Oh, to have been in the next room when Herman Cain arrived home Friday to talk with his wife, Gloria, about what he called a longtime “friendship” with Ginger White, the Atlanta woman who claims the two had a 13-year affair.
“He should come with security,” said Queen Aishah of Bowie, who performs at the Riot Act Comedy Theater in the District. “He should wear a helmet, and he should not speak because he’s said too much already.”
Of course, we may never know what transpired. But comedians such as Aishah spouted a series of one-liners when asked to advise the Republican presidential candidate on what to say or, better yet, what to do.
New York comedian Steve Hofstetter suggests that Cain think fast — faster than he has when confronted with questions about foreign policy: “Don’t pause as long as you did when they asked you about Libya.”
“He should do a Kobe Bryant — no less than four carats!” advised Sheryl Underwood, a host on CBS’s “The Talk,” referring to the Los Angeles Lakers basketball star, who presented his wife with a $4 million diamond ring days after he was charged with sexually assaulting an employee at a Colorado resort. Bryant said the two had consensual sex; the prosecutors dismissed the charge.
Cain’s campaign, already shaky after several women accused him of sexual harassment when he headed the National Restaurant Association in the 1990s, has been reeling since early this week, when White dished to an Atlanta TV station about the alleged affair. White, a struggling businesswoman, said Cain flew her around the country, buying her lavish meals and putting her up in luxury hotels. Although he has steadfastly denied a sexual relationship, the wealthy former chief executive of Godfather’s Pizza has acknowledged giving White money to help pay her bills.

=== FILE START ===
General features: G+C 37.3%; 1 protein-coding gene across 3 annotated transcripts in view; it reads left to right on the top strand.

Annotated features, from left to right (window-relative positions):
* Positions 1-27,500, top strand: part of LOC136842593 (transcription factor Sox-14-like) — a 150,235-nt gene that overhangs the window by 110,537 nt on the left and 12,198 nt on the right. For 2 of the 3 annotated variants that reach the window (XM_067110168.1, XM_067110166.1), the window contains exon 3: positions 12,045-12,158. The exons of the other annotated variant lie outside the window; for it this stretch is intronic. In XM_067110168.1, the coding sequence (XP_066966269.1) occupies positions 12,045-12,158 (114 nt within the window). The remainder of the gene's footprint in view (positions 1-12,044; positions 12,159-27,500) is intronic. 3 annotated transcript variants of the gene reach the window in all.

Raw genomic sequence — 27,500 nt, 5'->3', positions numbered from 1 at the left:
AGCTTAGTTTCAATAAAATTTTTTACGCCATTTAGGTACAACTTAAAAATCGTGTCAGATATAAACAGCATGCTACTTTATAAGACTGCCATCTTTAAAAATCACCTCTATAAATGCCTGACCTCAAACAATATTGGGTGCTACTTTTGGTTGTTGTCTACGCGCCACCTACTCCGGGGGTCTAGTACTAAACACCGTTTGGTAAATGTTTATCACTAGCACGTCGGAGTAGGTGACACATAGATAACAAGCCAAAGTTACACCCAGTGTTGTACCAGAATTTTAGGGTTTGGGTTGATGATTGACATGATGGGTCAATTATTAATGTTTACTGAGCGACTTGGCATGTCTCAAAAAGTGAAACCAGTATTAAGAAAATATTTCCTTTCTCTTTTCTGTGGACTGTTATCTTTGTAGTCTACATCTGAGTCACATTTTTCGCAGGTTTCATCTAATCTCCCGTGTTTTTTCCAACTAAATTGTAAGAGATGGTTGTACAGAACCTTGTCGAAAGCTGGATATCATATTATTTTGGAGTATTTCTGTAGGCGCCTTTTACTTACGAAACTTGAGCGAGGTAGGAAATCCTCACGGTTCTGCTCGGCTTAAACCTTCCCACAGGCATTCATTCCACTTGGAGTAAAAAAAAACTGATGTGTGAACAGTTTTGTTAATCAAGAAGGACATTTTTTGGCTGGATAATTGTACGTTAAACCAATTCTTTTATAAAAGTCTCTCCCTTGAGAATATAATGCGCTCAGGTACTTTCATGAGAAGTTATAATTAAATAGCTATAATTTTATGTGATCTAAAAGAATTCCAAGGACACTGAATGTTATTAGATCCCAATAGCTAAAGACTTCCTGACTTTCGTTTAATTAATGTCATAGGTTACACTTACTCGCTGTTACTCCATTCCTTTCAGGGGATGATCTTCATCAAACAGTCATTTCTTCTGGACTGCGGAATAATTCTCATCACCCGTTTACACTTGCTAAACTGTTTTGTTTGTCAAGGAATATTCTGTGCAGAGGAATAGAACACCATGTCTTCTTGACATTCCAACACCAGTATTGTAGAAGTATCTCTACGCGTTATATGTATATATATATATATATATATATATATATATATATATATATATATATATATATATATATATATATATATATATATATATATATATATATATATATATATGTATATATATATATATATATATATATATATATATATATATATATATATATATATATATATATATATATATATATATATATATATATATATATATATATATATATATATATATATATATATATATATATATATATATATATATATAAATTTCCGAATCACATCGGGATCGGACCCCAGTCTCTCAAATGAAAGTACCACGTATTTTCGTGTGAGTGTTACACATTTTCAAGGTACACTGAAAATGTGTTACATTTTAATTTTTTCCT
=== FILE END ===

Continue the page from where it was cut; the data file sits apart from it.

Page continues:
Cain said that his wife did not know about the relationship until it exploded in the news and that he planned to talk with her about it Friday.
Tom Joyner, the popular syndicated radio personality, asked his listeners Friday morning to suggest the first thing Cain should say to his wife when he arrived at their suburban Atlanta home to have that talk.
“Don’t shoot!” was one of Joyner’s favorites. Also: “Why are my bags packed?”
Because Cain acknowledged some involvement with White, he couldn’t use the infamous response from an Eddie Murphy comedy routine in which a cheating husband says to his wife when she catches him in the act: “It wasn’t me.”
So, he’d have to prepare himself for a very delicate conversation.
“Before he goes to his wife to confess or whatever, he should think WWTD: ‘What would Tiger do?’ ” says Tim Loulies, who goes by the name “The Big 44” and performs at the Funny Bone in Virginia Beach.
Then, perhaps, actions should speak louder than words.
“He needs to not talk,” Underwood said. “He needs to walk in with his arms full — jewelry, money, flowers, everything! His wife should say, ‘How much pizza money you got left?’ ” And, she suggested, maybe Gloria Cain should get herself a “friend,” too, “maybe one of J. Lo’s dancers.”
So, what’s the Cain camp’s response to all this? “It’s a private meeting,” campaign spokesman J.D. Gordon told The Post, declining further comment.
Cain, once a front-runner, has dropped in the polls since White’s allegation. He is meeting with his top advisers and donors Saturday and may say then whether he is staying in the race.
Hofstetter, who is scheduled to perform at the Riot Act theater next spring, suggested that to save his flailing candidacy, Cain should follow in the steps of the man who is surging to the top of the GOP pack.
“Admit you are cheating on her and cheat on her again,” Hofstetter said. “It seemed to work fine for Newt Gingrich.”